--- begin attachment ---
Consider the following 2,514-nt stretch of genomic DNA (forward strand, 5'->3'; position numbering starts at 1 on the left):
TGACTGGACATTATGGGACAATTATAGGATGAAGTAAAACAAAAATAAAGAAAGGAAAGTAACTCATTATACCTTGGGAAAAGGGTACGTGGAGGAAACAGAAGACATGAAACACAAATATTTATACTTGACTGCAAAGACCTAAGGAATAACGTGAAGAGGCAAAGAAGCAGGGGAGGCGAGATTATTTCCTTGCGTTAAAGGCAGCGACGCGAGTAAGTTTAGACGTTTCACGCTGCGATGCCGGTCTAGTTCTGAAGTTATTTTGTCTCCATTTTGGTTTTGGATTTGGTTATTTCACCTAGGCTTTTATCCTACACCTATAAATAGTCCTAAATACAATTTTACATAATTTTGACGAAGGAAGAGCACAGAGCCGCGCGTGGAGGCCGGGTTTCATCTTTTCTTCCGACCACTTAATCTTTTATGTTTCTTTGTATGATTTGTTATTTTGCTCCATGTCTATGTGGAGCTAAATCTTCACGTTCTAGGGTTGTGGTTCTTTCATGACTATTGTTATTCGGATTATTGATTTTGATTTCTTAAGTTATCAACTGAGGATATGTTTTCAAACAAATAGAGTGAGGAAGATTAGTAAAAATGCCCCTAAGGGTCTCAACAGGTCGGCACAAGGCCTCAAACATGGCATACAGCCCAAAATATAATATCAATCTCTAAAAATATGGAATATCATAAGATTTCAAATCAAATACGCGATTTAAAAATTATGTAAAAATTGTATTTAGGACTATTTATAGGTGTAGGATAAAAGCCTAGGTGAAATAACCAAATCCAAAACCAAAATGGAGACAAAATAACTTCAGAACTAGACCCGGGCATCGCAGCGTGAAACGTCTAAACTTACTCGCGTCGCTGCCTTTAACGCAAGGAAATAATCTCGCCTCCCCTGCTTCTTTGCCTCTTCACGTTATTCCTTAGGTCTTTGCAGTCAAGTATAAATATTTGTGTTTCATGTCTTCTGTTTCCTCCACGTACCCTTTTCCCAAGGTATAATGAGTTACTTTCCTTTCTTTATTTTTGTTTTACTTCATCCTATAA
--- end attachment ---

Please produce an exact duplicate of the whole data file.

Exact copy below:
Consider the following 2,514-nt stretch of genomic DNA (forward strand, 5'->3'; position numbering starts at 1 on the left):
TGACTGGACATTATGGGACAATTATAGGATGAAGTAAAACAAAAATAAAGAAAGGAAAGTAACTCATTATACCTTGGGAAAAGGGTACGTGGAGGAAACAGAAGACATGAAACACAAATATTTATACTTGACTGCAAAGACCTAAGGAATAACGTGAAGAGGCAAAGAAGCAGGGGAGGCGAGATTATTTCCTTGCGTTAAAGGCAGCGACGCGAGTAAGTTTAGACGTTTCACGCTGCGATGCCGGTCTAGTTCTGAAGTTATTTTGTCTCCATTTTGGTTTTGGATTTGGTTATTTCACCTAGGCTTTTATCCTACACCTATAAATAGTCCTAAATACAATTTTACATAATTTTGACGAAGGAAGAGCACAGAGCCGCGCGTGGAGGCCGGGTTTCATCTTTTCTTCCGACCACTTAATCTTTTATGTTTCTTTGTATGATTTGTTATTTTGCTCCATGTCTATGTGGAGCTAAATCTTCACGTTCTAGGGTTGTGGTTCTTTCATGACTATTGTTATTCGGATTATTGATTTTGATTTCTTAAGTTATCAACTGAGGATATGTTTTCAAACAAATAGAGTGAGGAAGATTAGTAAAAATGCCCCTAAGGGTCTCAACAGGTCGGCACAAGGCCTCAAACATGGCATACAGCCCAAAATATAATATCAATCTCTAAAAATATGGAATATCATAAGATTTCAAATCAAATACGCGATTTAAAAATTATGTAAAAATTGTATTTAGGACTATTTATAGGTGTAGGATAAAAGCCTAGGTGAAATAACCAAATCCAAAACCAAAATGGAGACAAAATAACTTCAGAACTAGACCCGGGCATCGCAGCGTGAAACGTCTAAACTTACTCGCGTCGCTGCCTTTAACGCAAGGAAATAATCTCGCCTCCCCTGCTTCTTTGCCTCTTCACGTTATTCCTTAGGTCTTTGCAGTCAAGTATAAATATTTGTGTTTCATGTCTTCTGTTTCCTCCACGTACCCTTTTCCCAAGGTATAATGAGTTACTTTCCTTTCTTTATTTTTGTTTTACTTCATCCTATAA